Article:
University of Rhode Island's Institute
- On 13/09/2012
- In Expeditions
By Dan Vergano - USA Today
Lost in a Black Sea tempest, the ancient shipwreck waited 2,300 years to be discovered.
And it took the swipe of just one passing trawler for the secrets held in the bones of its long-drowned crew to be lost forever.
The sad tale of the shipwreck called Eregli E, found in 2011 by a team led by Titanic explorer Robert Ballard, will be told in a National Geographic Channel documentary, Wrecks of the Abyss.
Premiering on Sunday (7 p.m. ET/PT), the show is a five-part series called Alien Deep With Bob Ballard featuring the noted explorer.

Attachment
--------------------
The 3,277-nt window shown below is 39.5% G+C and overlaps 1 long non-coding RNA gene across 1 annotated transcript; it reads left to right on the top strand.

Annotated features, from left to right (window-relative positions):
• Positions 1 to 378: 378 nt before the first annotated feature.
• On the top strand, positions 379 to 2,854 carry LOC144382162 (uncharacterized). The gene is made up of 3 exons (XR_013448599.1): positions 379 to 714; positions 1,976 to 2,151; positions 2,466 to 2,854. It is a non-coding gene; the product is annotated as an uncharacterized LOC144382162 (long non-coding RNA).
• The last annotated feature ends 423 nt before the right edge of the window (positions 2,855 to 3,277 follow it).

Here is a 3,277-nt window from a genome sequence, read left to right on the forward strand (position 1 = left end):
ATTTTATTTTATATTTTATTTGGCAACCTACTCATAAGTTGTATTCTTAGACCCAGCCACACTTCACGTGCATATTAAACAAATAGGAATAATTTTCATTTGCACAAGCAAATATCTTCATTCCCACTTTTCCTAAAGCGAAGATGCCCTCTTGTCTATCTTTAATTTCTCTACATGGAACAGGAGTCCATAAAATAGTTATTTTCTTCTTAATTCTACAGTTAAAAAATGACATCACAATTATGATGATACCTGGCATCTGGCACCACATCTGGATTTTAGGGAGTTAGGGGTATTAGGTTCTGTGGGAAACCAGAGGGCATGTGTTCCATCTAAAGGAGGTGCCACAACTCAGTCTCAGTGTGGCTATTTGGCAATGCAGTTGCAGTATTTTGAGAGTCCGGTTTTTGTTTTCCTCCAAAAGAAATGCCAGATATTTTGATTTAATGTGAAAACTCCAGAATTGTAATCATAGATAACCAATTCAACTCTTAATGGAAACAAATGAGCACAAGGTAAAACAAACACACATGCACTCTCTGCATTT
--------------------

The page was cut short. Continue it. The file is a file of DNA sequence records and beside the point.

"The deep ocean is the largest museum on Earth is what we are finding," says Ballard, who heads the University of Rhode Island's Institute for Archaeological Oceanography.
"But trawlers just devastate a wreck. It's like driving a bulldozer through a museum."
Best known for leading a team that in 1985 found the Atlantic Ocean resting place of Titanic, Ballard and his team have uncovered about 26 ancient shipwrecks in the Black Sea since 1999.
They date from the era of the Crusades to the heyday of ancient Egypt.
A deep layer of oxygen-free water more than 300 feet down blankets the Black Sea, preserving shipwreck timbers and, as the Eregli E (pronounced EH-ray-lee) wreck showed, human bones.